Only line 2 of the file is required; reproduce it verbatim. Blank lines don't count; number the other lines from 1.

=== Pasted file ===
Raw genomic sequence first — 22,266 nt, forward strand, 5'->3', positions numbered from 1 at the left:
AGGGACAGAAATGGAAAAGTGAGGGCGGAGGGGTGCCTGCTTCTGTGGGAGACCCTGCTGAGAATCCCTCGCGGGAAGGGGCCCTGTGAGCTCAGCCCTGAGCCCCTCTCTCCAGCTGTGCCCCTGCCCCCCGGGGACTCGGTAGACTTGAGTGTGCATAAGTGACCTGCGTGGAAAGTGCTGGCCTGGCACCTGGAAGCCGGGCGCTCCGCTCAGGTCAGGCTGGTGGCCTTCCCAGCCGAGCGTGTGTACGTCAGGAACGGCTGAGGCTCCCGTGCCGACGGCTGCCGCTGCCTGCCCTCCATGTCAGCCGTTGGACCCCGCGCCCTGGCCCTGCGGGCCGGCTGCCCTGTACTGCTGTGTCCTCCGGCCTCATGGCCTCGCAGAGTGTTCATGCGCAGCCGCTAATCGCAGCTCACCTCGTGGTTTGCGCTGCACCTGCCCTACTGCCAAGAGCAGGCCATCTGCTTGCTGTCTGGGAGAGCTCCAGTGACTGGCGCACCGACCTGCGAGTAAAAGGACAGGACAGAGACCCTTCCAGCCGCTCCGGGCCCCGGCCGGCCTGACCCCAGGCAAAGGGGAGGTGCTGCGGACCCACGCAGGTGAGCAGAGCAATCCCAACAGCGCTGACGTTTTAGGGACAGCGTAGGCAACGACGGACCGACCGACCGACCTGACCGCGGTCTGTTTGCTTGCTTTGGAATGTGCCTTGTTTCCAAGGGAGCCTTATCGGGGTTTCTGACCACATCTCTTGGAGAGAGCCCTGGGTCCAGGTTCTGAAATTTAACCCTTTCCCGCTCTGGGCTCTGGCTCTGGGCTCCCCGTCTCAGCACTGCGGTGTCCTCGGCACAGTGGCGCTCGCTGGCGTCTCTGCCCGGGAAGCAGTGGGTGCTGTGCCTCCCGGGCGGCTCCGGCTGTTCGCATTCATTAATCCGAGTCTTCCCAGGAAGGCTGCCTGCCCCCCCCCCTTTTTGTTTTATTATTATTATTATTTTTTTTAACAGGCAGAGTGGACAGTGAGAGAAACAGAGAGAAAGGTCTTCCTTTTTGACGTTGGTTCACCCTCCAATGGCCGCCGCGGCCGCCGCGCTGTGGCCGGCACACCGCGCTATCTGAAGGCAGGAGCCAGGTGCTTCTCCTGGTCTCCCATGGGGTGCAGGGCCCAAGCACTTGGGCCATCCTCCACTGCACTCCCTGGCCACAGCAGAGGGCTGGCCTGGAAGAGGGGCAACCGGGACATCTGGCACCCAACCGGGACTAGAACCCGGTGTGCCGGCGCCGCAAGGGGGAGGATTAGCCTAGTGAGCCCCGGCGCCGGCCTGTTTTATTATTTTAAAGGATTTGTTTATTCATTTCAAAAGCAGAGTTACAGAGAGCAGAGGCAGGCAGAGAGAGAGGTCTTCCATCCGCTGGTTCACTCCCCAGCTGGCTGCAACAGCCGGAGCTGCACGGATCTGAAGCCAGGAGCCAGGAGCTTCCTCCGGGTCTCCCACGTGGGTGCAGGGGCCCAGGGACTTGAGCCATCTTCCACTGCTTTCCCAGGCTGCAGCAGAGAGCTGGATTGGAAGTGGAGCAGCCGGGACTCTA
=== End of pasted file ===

AGGGACAGAAATGGAAAAGTGAGGGCGGAGGGGTGCCTGCTTCTGTGGGAGACCCTGCTGAGAATCCCTCGCGGGAAGGGGCCCTGTGAGCTCAGCCCTGAGCCCCTCTCTCCAGCTGTGCCCCTGCCCCCCGGGGACTCGGTAGACTTGAGTGTGCATAAGTGACCTGCGTGGAAAGTGCTGGCCTGGCACCTGGAAGCCGGGCGCTCCGCTCAGGTCAGGCTGGTGGCCTTCCCAGCCGAGCGTGTGTACGTCAGGAACGGCTGAGGCTCCCGTGCCGACGGCTGCCGCTGCCTGCCCTCCATGTCAGCCGTTGGACCCCGCGCCCTGGCCCTGCGGGCCGGCTGCCCTGTACTGCTGTGTCCTCCGGCCTCATGGCCTCGCAGAGTGTTCATGCGCAGCCGCTAATCGCAGCTCACCTCGTGGTTTGCGCTGCACCTGCCCTACTGCCAAGAGCAGGCCATCTGCTTGCTGTCTGGGAGAGCTCCAGTGACTGGCGCACCGACCTGCGAGTAAAAGGACAGGACAGAGACCCTTCCAGCCGCTCCGGGCCCCGGCCGGCCTGACCCCAGGCAAAGGGGAGGTGCTGCGGACCCACGCAGGTGAGCAGAGCAATCCCAACAGCGCTGACGTTTTAGGGACAGCGTAGGCAACGACGGACCGACCGACCGACCTGACCGCGGTCTGTTTGCTTGCTTTGGAATGTGCCTTGTTTCCAAGGGAGCCTTATCGGGGTTTCTGACCACATCTCTTGGAGAGAGCCCTGGGTCCAGGTTCTGAAATTTAACCCTTTCCCGCTCTGGGCTCTGGCTCTGGGCTCCCCGTCTCAGCACTGCGGTGTCCTCGGCACAGTGGCGCTCGCTGGCGTCTCTGCCCGGGAAGCAGTGGGTGCTGTGCCTCCCGGGCGGCTCCGGCTGTTCGCATTCATTAATCCGAGTCTTCCCAGGAAGGCTGCCTGCCCCCCCCCCTTTTTGTTTTATTATTATTATTATTTTTTTTAACAGGCAGAGTGGACAGTGAGAGAAACAGAGAGAAAGGTCTTCCTTTTTGACGTTGGTTCACCCTCCAATGGCCGCCGCGGCCGCCGCGCTGTGGCCGGCACACCGCGCTATCTGAAGGCAGGAGCCAGGTGCTTCTCCTGGTCTCCCATGGGGTGCAGGGCCCAAGCACTTGGGCCATCCTCCACTGCACTCCCTGGCCACAGCAGAGGGCTGGCCTGGAAGAGGGGCAACCGGGACATCTGGCACCCAACCGGGACTAGAACCCGGTGTGCCGGCGCCGCAAGGGGGAGGATTAGCCTAGTGAGCCCCGGCGCCGGCCTGTTTTATTATTTTAAAGGATTTGTTTATTCATTTCAAAAGCAGAGTTACAGAGAGCAGAGGCAGGCAGAGAGAGAGGTCTTCCATCCGCTGGTTCACTCCCCAGCTGGCTGCAACAGCCGGAGCTGCACGGATCTGAAGCCAGGAGCCAGGAGCTTCCTCCGGGTCTCCCACGTGGGTGCAGGGGCCCAGGGACTTGAGCCATCTTCCACTGCTTTCCCAGGCTGCAGCAGAGAGCTGGATTGGAAGTGGAGCAGCCGGGACTCTA